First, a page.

Search This Blog

Sunday, 13 November 2016

Tasmanian Whisky Adventure, Chapter 2, Pt. 2: Belgrove Distillery!

This next stop on the Tasmanian whisky adventure would have to be the world's most environmentally sustainable distillery. At the time of writing it's also Australia's only rye whisky distillery, and the man behind it is easily one of the most multi-talented people I've ever met. We're headed around an hour north of Hobart, on the outskirts of the town of Kempton, to the absolutely extraordinary Belgrove Distillery. It may not be as visually appealing as some, but visiting this totally unique distillery was without a doubt one of the highlights of the entire trip.


Peter Bignell (pictured above) has been a Tasmanian grain and sheep farmer for over 40 years, but is also much, much more. This man's resume would be enough to crash the servers of your average recruitment agency. He studied agronomy and microbiology, has a bachelor's degree in agricultural science, and dabbled in physics and chemistry, among others. He's also an ice sculptor and sand sculptor, an engineering genius and master innovator, and clearly a very talented distiller. He made his own copper pot still (which is an ingenious item in itself), and is in the process of designing and building his own column-style wash still, he coopers and chars his own casks, and makes his own bio-diesel (from used cooking oil) for use in the distillery and on the farm. Oh, and he restored the historic water mill at Nant Distillery / estate while the distillery was being built. Meanwhile, I can't remember the last time I used a screwdriver...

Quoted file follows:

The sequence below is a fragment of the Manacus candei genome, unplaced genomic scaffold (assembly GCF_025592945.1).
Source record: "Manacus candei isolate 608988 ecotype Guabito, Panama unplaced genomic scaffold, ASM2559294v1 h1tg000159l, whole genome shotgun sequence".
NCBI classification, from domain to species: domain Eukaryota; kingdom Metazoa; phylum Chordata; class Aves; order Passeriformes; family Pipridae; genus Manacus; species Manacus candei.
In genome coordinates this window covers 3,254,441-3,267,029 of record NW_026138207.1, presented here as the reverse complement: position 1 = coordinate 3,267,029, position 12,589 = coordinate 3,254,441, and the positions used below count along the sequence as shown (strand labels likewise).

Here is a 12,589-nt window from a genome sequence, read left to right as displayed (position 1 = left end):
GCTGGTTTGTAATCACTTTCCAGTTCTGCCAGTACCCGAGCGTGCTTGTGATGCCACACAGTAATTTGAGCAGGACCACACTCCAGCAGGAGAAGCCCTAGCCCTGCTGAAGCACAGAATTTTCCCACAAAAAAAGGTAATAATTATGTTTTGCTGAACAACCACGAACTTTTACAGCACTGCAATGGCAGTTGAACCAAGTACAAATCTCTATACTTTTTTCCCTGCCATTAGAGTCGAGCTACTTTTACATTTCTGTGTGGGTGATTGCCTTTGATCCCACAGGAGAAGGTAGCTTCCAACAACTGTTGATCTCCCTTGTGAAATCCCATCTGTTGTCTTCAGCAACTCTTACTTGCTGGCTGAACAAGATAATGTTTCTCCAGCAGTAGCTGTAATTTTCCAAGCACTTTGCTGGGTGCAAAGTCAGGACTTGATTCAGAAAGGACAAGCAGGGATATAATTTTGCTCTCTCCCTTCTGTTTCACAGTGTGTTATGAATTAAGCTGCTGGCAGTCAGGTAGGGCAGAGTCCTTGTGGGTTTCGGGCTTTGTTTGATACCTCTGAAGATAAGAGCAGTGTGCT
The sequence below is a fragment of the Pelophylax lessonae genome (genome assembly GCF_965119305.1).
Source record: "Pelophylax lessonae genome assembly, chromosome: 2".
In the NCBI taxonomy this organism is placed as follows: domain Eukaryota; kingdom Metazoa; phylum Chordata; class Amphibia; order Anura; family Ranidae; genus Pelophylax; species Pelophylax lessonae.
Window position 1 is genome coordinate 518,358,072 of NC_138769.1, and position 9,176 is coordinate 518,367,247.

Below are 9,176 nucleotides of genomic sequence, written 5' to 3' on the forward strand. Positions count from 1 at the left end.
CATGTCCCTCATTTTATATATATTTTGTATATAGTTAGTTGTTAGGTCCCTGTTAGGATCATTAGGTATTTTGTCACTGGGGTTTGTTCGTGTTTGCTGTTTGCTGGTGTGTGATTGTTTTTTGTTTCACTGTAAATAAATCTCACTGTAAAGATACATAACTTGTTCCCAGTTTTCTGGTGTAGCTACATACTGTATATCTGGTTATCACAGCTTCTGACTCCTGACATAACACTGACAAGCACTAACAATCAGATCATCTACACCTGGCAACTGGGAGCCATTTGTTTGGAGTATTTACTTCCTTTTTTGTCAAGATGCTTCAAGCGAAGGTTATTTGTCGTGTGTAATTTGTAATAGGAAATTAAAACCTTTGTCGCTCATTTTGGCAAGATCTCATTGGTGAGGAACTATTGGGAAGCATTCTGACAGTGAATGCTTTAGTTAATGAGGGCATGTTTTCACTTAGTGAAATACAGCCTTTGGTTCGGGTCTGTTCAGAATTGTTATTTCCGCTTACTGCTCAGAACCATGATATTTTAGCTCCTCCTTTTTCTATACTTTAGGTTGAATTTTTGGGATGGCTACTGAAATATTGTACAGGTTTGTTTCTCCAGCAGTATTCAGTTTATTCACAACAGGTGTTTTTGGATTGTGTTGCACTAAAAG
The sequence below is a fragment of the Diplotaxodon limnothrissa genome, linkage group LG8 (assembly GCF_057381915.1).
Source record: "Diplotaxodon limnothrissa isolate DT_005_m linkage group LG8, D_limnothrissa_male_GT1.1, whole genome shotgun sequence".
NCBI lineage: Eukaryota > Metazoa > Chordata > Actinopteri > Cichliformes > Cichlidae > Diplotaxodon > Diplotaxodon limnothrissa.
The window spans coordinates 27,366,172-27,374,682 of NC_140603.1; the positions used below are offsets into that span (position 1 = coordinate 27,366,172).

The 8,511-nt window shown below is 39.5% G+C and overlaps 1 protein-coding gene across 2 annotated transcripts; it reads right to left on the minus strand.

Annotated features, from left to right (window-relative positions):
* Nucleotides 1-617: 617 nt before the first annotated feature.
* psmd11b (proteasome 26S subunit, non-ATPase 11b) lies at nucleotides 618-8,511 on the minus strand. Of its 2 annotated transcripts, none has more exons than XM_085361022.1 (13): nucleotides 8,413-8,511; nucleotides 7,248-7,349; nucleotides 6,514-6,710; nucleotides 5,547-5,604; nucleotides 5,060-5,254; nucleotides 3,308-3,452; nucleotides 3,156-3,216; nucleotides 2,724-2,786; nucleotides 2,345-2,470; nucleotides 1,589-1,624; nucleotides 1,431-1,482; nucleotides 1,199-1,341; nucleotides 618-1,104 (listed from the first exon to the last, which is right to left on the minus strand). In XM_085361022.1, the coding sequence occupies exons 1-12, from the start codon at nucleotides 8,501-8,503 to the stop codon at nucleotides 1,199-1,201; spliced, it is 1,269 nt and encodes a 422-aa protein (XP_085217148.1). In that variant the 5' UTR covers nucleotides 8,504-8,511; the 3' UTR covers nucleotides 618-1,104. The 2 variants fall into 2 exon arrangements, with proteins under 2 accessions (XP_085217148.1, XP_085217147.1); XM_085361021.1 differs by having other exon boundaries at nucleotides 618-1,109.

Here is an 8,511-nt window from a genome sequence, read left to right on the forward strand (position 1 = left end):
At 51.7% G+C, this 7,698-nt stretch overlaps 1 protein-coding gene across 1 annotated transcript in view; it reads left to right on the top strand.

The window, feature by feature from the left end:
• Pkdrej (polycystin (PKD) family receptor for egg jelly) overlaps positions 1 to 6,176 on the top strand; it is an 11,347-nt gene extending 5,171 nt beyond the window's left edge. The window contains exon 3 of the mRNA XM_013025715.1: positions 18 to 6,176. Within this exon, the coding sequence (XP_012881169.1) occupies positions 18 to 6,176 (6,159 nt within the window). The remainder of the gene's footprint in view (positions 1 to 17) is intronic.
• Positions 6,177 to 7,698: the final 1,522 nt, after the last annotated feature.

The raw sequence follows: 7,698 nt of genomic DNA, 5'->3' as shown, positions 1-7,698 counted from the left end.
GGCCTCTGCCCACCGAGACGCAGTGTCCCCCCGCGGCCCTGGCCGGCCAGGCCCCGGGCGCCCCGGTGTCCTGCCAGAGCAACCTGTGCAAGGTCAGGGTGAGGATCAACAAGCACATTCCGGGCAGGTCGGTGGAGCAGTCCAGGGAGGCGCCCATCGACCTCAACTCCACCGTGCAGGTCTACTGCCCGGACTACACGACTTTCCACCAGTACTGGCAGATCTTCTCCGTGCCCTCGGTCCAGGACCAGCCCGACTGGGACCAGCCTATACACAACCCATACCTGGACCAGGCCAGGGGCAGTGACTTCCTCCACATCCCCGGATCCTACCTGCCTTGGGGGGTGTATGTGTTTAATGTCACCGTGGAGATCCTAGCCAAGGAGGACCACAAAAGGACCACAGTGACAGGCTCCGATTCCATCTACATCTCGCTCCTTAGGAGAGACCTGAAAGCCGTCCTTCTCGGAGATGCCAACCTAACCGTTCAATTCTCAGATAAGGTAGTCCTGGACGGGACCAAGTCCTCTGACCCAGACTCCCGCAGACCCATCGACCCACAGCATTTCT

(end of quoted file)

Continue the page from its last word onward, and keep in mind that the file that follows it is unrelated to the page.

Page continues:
Belgrove's malting machine and peat smoker: a re-purposed spin-drier!

After harvesting a particularly large crop of rye one year, Peter decided to put it to use by making what was Australia's first rye whisky, building a distillery in an old stone stable behind his house. He now grows his entire grain requirement on the farm, which makes Belgrove one of three 'paddock-to-bottle' or 'farm' distilleries in the world. This means that the entire whisky making process, from growing the grain to bottling the finished whisky, is done on site. There's no commercially produced malted grain shipped in from outside sources, and there's no centralised maturation warehouse or commercial bottling plant involved here. Everything is done by hand (mostly by Peter himself), on-site at the distillery, including the malting, (where necessary for the desired type of spirit - rye whisky is not required to be 100% malted), and the milling of the grain, and the fermentation and brewing of the wash (using both commercial and wild yeast) prior to distillation. In fact the entire grain malting process takes place in the re-purposed industrial spin-drier pictured above, which when desired is also a peat smoker (well, it's usually peat smoke - read on!).